Published On: Fri, Nov 20th, 2015

Trade unions up in arms against Seventh Pay Commission report

New Delhi: Joining ranks against the Seventh Pay Commission recommendations, national trade unions linked to BJP and the Left today said the proposed hike was lowest in many decades and were not in sync with inflation.

AITUC General Secretary Gurudas Dasgupta told PTI: "It is totally disappointing... least hike (proposed) in the last 30 years. Considering the inflation, it is unsatisfactory."

AITUC General Secretary Gurudas Dasgupta told PTI: “It is totally disappointing… least hike (proposed) in the last 30 years. Considering the inflation, it is unsatisfactory.”

“It is disappointing and we oppose it strongly. There is just 16 per cent hike in net pay against projected 23.55 per cent. Besides, there is now a huge gap between the minimum and maximum pay. The minimum is kept at Rs 18,000, while the maximum is Rs 2.5 lakh. This gap should not be more than 1:10, but it is way above,” RSS affiliate Bhartiya Mazdoor Sangh’s General Secretary Viresh Upadhyay said.

Another point to note is that the gratuity ceiling has been raised from Rs 10 lakh to Rs 20 lakh, the benefit of this will go to senior officials, he added.

CPI-backed AITUC (All India Trade Union Congress) General Secretary Gurudas Dasgupta told PTI: “It is totally disappointing… least hike (proposed) in the last 30 years. Considering the inflation, it is unsatisfactory.”

He added the commission has ignored sharp increase in prices justifying substantial upward revision in HRA and other allowances.

“Instead the commission has reduced rates of HRA from 30 per cent to 24 per cent of the basic pay in A Class cities and corresponding decrease in other cities which is a retrograde recommendations,” he said.

The 900-page report of the 7th Pay Commission headed by Justice A K Mathur was presented to Finance Minister Arun Jaitley yesterday with a recommendation that the new scales be implemented from January 1.

The panel recommended a 14.27 per cent increase in basic pay, the lowest in 70 years. The previous 6th Pay Commission had recommended a 20 per cent hike, which the government doubled while implementing it in 2008.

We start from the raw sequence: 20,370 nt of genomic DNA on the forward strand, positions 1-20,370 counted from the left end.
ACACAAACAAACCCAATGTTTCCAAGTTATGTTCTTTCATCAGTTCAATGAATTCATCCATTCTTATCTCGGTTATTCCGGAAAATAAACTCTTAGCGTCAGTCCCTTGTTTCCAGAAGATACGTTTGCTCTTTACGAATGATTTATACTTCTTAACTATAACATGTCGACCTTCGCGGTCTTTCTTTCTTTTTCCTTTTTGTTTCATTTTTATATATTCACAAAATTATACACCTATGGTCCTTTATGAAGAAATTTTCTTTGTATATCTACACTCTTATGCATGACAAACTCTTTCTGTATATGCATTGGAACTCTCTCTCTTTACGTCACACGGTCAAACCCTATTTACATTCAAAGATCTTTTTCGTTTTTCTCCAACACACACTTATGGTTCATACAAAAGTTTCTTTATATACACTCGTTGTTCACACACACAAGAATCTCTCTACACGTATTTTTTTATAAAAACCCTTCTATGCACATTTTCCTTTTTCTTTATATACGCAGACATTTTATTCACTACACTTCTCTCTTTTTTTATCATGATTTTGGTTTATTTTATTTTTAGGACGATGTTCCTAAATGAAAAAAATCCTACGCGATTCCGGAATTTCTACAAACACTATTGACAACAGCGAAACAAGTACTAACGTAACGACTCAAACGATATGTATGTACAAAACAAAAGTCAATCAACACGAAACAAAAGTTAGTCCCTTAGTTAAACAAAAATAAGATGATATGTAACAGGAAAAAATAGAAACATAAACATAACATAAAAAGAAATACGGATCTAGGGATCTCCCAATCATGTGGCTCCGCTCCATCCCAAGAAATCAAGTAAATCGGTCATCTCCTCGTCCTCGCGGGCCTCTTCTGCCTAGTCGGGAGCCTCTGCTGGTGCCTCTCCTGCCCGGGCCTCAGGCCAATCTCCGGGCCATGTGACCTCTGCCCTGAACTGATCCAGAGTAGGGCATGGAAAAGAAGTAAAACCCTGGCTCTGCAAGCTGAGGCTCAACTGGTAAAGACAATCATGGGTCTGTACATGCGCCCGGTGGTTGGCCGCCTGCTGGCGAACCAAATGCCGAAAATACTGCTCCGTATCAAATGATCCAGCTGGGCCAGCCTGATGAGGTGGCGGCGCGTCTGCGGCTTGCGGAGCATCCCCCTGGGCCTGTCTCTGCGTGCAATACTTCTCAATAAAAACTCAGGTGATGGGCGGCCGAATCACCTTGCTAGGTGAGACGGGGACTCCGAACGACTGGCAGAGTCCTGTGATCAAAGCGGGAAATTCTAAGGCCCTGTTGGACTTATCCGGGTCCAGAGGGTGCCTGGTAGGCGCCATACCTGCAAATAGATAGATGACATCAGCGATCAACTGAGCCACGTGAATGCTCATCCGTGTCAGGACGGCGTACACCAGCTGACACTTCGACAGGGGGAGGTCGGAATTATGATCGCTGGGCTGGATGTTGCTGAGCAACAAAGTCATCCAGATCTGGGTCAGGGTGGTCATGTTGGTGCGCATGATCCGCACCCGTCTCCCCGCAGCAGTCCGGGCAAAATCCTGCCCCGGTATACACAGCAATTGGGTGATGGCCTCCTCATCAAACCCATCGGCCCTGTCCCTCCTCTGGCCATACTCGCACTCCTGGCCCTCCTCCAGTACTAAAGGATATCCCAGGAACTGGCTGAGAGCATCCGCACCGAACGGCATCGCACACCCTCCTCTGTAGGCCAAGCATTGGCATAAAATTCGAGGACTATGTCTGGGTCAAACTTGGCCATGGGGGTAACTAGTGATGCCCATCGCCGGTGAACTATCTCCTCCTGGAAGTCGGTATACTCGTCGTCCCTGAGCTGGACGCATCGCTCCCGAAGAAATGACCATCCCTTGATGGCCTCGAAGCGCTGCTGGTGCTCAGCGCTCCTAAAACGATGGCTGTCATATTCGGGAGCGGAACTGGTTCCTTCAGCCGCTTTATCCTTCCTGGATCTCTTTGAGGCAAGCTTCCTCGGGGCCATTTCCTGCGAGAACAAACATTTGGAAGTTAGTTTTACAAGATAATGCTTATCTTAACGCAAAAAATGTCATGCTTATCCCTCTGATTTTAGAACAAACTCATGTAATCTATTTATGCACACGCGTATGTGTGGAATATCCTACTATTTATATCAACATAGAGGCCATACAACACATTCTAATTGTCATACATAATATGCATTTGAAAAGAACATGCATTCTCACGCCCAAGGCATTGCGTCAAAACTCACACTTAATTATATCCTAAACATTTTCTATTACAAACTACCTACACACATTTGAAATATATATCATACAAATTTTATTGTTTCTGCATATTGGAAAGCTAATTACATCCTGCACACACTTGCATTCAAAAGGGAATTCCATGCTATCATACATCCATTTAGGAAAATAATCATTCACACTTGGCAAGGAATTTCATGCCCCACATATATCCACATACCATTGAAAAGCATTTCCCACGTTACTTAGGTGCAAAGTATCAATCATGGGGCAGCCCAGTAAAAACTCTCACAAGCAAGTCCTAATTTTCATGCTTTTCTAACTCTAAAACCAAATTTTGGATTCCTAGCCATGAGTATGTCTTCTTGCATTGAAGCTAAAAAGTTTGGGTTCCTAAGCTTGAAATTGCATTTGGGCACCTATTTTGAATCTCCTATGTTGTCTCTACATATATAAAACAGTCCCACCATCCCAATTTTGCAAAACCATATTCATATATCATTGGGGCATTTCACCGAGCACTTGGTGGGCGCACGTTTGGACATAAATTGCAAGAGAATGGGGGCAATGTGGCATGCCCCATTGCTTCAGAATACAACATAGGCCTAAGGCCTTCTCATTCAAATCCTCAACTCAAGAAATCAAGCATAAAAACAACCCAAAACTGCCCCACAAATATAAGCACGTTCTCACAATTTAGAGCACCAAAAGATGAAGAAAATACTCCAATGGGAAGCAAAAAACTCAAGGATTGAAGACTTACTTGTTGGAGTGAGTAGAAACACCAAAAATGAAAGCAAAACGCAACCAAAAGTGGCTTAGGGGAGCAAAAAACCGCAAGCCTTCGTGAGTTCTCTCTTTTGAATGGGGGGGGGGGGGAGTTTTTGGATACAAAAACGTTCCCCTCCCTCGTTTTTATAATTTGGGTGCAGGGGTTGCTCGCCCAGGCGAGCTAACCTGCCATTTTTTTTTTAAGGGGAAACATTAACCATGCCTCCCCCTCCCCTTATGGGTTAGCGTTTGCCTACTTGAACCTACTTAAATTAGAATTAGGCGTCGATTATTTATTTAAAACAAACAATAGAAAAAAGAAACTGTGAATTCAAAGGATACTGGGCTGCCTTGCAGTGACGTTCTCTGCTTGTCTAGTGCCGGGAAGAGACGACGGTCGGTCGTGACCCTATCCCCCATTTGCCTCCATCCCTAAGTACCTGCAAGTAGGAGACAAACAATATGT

CPI-M linked Centre of Indian Trade Unions’s (CITU) President A K Padmanabhan said these recommendations are an “injustice” to workers. The minimum pay is not in sync with today’s inflation and prices.

“Then we have doubts of the way they have calculated the figures. For example, they calculated House Rent Allowance (HRA) at 3 per cent against the mandated 7 per cent.

Padmanabhan added: “Also we have referred to commodity prices on Agriculture Ministry’s website and on the basis of Labour Bureau data, the Basic Pay comes at Rs 11,341 while their calculation shows it at Rs 9,218. So there is a lot of gap, which is wrong.”

Then there is no clarity on the pay revision for lakhs of contract workers in government ministries as well as 3 lakh Grameen Dak Sewaks, he added.

Criticising strongly, Confederation of Central Government Employees and Workers President K K N Kutty said it is “totally disappointing and beats logic”.

“It is the only commission, which has reduced the allowances and due to which the growth in net income is only 14.28%,” he added.

Kutty said the employees and workers will meet on November 27 to protest against the recommendations and discuss the issue.

Read Also: Seventh Pay Commission faces pay gap problem

PTI

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